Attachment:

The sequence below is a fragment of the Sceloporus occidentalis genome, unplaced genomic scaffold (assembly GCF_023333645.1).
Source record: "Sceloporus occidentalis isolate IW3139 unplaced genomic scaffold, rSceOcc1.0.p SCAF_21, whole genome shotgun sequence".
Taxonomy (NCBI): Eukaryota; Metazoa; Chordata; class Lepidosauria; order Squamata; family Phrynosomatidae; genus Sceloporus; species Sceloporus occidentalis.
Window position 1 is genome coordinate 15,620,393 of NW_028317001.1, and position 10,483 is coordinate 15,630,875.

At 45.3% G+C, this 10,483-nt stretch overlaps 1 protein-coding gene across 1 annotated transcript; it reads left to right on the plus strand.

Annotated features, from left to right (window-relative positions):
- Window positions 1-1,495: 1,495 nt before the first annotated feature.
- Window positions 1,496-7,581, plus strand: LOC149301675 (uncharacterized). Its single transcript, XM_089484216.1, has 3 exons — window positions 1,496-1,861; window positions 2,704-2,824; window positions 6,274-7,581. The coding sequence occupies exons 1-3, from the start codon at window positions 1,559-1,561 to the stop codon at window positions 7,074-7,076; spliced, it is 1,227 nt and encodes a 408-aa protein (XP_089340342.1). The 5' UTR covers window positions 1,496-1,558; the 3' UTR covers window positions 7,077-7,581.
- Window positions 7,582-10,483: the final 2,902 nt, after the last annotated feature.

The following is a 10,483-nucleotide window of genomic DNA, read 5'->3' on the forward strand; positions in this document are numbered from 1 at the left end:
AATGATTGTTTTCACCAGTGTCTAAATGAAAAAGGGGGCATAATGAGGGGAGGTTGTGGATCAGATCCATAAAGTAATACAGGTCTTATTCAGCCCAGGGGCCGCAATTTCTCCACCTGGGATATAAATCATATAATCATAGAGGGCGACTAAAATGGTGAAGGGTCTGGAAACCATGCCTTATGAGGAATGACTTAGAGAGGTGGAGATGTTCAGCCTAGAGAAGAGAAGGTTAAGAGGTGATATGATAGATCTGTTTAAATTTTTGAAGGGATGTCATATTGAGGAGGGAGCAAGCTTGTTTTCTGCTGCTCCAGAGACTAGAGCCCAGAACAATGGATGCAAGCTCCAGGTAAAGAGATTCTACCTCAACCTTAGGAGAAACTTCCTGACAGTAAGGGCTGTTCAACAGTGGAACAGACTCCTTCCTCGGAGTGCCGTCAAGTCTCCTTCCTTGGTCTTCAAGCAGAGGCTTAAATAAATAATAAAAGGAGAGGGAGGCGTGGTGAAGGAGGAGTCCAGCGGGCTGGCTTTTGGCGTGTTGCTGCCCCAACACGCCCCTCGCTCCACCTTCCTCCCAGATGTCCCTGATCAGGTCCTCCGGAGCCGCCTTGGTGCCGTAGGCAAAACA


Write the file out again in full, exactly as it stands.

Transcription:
The sequence below is a fragment of the Sceloporus occidentalis genome, unplaced genomic scaffold (assembly GCF_023333645.1).
Source record: "Sceloporus occidentalis isolate IW3139 unplaced genomic scaffold, rSceOcc1.0.p SCAF_21, whole genome shotgun sequence".
Taxonomy (NCBI): Eukaryota; Metazoa; Chordata; class Lepidosauria; order Squamata; family Phrynosomatidae; genus Sceloporus; species Sceloporus occidentalis.
Window position 1 is genome coordinate 15,620,393 of NW_028317001.1, and position 10,483 is coordinate 15,630,875.

At 45.3% G+C, this 10,483-nt stretch overlaps 1 protein-coding gene across 1 annotated transcript; it reads left to right on the plus strand.

Annotated features, from left to right (window-relative positions):
- Window positions 1-1,495: 1,495 nt before the first annotated feature.
- Window positions 1,496-7,581, plus strand: LOC149301675 (uncharacterized). Its single transcript, XM_089484216.1, has 3 exons — window positions 1,496-1,861; window positions 2,704-2,824; window positions 6,274-7,581. The coding sequence occupies exons 1-3, from the start codon at window positions 1,559-1,561 to the stop codon at window positions 7,074-7,076; spliced, it is 1,227 nt and encodes a 408-aa protein (XP_089340342.1). The 5' UTR covers window positions 1,496-1,558; the 3' UTR covers window positions 7,077-7,581.
- Window positions 7,582-10,483: the final 2,902 nt, after the last annotated feature.

The following is a 10,483-nucleotide window of genomic DNA, read 5'->3' on the forward strand; positions in this document are numbered from 1 at the left end:
AATGATTGTTTTCACCAGTGTCTAAATGAAAAAGGGGGCATAATGAGGGGAGGTTGTGGATCAGATCCATAAAGTAATACAGGTCTTATTCAGCCCAGGGGCCGCAATTTCTCCACCTGGGATATAAATCATATAATCATAGAGGGCGACTAAAATGGTGAAGGGTCTGGAAACCATGCCTTATGAGGAATGACTTAGAGAGGTGGAGATGTTCAGCCTAGAGAAGAGAAGGTTAAGAGGTGATATGATAGATCTGTTTAAATTTTTGAAGGGATGTCATATTGAGGAGGGAGCAAGCTTGTTTTCTGCTGCTCCAGAGACTAGAGCCCAGAACAATGGATGCAAGCTCCAGGTAAAGAGATTCTACCTCAACCTTAGGAGAAACTTCCTGACAGTAAGGGCTGTTCAACAGTGGAACAGACTCCTTCCTCGGAGTGCCGTCAAGTCTCCTTCCTTGGTCTTCAAGCAGAGGCTTAAATAAATAATAAAAGGAGAGGGAGGCGTGGTGAAGGAGGAGTCCAGCGGGCTGGCTTTTGGCGTGTTGCTGCCCCAACACGCCCCTCGCTCCACCTTCCTCCCAGATGTCCCTGATCAGGTCCTCCGGAGCCGCCTTGGTGCCGTAGGCAAAACA